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Book Review: Inside the Mystical World of Grantwriting

By Tom Watson on January 24, 2007No Comment
Book Review

Book Review: Inside the Mystical World of Grantwriting
By Kate Golden, 1/24/2007

As anyone who has toiled in the time-intensive process of grantwriting can attest, a “no” from a foundation is incredibly disheartening…especially when that no comes in the form of a stock rejection letter.  And while nonprofit professionals are accustomed to rejection – not every potential donor can say yes – it is safe to assume that they’d like to hear as few of them as possible.

One way to achieve this is to better understand the grantseeking process – from identifying possible foundations to the packaging of the proposal and everything in between.  Cheryl A. Clarke and Susan P. Fox detail and deconstruct this complicated process in their book, Grant Proposal Makeover:  Transform Your Request from No to Yes.

The authors begin by making an important point, and they do this in the form of an analogy – that of a grant proposal to a resume.  They explain that both are an integral step in a larger progression of steps.  While foundations have funded nonprofits based solely on the strength of their grant requests, they are more likely to fund those with whom they have met or spoken, whose mission and programs they know and understand.

A-job seeker will find that sending out a generic cover letter and resume is not the most effective way to become employed, no matter how many envelopes he or she puts in the mail.  Instead, the savvy applicant will tailor each letter to each company, explaining why he or she is the perfect fit for the job.  Sending out blanket proposals to every foundation in the surrounding community will garner about as many approvals as the generic cover letter did for the job seeker.  Of course, the resume is the first step in a long process.  Once it is submitted, the best candidates are brought in for interviews.  It is not normally the resume itself that gets the applicant hired. 

This is not to understate the importance of the proposal, as the authors make clear.  A grant proposal is a tangible product; one that others will read to make decisions about the effectiveness of the nonprofit’s programs.  It is critical that the proposal is articulate, well-written, and error-free, especially when only one out of every ten grant requests receives foundation funding.

Because Grant Proposal Makeover incorporates helpful tips and quotes from foundation program officers and others from the funding community, readers of the book will hear exactly what foundations think of poorly written proposals.  As one foundation officer reported, a disorganized proposal “raises a red flag about the ability of the organization to carry out the project.”  And the chances of a foundation contacting an organization like this to learn more about its project are probably slimmer than those of the organization who submitted a solid proposal. The ways to build a solid proposal make up the remainder of the book.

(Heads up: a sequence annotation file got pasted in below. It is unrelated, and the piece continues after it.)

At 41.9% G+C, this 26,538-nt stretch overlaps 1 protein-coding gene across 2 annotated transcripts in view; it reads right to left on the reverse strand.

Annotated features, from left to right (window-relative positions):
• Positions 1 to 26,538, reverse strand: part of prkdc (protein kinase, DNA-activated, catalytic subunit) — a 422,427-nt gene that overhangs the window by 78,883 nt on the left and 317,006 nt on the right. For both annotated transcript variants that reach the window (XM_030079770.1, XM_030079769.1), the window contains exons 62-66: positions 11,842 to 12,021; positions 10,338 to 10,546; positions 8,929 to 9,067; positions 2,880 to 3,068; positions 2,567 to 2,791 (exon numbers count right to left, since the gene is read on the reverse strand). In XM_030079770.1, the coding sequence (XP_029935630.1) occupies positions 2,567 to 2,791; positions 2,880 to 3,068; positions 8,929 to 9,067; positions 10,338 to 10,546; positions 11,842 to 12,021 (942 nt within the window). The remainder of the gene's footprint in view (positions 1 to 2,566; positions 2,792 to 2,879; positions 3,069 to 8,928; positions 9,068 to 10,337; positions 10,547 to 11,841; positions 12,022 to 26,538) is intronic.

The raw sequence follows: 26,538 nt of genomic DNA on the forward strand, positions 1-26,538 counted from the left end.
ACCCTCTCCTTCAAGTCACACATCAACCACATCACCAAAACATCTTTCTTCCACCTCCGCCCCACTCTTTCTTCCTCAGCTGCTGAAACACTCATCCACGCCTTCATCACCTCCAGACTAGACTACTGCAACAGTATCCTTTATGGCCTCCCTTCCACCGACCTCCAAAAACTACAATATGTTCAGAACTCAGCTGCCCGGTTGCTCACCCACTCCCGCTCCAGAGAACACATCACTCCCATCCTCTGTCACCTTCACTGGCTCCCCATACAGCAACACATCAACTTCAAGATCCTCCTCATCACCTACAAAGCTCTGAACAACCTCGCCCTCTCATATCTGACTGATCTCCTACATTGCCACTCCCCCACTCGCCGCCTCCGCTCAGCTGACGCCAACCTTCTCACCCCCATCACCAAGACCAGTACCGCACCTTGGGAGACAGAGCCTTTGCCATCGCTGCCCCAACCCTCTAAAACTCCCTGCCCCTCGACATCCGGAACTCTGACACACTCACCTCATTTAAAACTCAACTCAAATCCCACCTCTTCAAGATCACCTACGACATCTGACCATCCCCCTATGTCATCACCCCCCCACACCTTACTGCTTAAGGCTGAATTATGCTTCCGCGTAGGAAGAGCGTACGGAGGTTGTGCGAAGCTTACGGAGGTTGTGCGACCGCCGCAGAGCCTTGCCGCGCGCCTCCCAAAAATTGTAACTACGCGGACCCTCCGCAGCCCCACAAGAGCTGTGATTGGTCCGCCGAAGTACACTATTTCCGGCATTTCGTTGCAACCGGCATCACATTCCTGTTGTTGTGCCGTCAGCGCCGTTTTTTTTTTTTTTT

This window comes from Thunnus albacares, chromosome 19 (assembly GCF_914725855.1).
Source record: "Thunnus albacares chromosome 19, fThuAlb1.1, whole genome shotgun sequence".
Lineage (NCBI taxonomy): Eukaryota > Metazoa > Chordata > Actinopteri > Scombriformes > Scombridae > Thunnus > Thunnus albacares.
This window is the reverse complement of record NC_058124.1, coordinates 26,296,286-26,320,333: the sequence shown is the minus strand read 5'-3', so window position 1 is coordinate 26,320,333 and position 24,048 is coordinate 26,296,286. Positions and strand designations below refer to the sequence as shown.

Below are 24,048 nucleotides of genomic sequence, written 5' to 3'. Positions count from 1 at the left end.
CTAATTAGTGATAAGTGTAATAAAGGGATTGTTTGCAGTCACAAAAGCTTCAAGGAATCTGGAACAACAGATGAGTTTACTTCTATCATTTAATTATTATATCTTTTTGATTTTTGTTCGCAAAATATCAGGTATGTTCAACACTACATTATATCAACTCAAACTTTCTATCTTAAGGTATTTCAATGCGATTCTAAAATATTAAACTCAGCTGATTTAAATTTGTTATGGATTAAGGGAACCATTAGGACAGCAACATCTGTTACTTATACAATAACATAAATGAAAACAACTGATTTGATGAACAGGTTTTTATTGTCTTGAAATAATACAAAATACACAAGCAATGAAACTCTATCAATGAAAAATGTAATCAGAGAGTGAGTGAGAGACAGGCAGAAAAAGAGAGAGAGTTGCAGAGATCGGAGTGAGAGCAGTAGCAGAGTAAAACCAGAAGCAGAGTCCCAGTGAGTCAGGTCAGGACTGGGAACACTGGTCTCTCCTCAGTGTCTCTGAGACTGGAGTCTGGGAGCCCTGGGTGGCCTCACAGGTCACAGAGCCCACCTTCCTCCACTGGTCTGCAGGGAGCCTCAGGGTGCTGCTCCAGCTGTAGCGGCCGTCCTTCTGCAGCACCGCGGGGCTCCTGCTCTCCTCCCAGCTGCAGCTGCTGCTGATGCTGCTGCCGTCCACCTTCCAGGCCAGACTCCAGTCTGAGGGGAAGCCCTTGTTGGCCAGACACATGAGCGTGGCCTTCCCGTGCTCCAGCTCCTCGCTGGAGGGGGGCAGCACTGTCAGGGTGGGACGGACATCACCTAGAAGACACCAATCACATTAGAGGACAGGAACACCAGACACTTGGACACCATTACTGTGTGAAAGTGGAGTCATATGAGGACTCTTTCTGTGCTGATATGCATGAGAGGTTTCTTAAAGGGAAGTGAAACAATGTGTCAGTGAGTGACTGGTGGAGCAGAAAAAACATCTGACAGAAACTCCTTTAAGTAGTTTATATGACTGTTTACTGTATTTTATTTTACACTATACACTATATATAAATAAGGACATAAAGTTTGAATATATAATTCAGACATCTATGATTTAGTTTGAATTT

The makeover theme is integrated into every chapter, as the authors present an “ugly” proposal and demonstrate how, through tips, illustrations, and explanations, each can be transformed into a “beautiful” one.  What marks an “ugly” proposal?  Common pitfalls include both those of structure and those of style.  Clarke and Fox specifically detail, among others, proposals packed with irrelevant statistics; proposals obviously written by more than one or two people; and proposals with confusing or unclear budgets. 

Clarke and Fox insist that while many books and workshops provide assistance in grantwriting, Grant Proposal Makeover is unique in that it shows readers “how to successfully remodel a flawed proposal.”  While this is true, and surely helpful to those who work best with examples and concrete illustrations (as well as those who have mediocre proposals that need revamping), I personally found that the most useful aspect of the book were the quotes peppered through each chapter by funders themselves.  These observations and anecdotes provide entry to foundation offices across the country, allowing readers to see what actually goes on behind closed doors at decision-making time. 

As the authors write in the concluding chapter of their book, “Generally, the funders determine the rules of the grantmaking game, and playing by the rules will keep you in the game and give you the best chance of winning.”  Each foundation is unique, with its own nuances and personalities, and the likelihood of each and every one agreeing on the rules of grantmaking is small.  But understanding the process, and knowing generally what foundations seem to like and dislike, will surely help your chances of grant approval.

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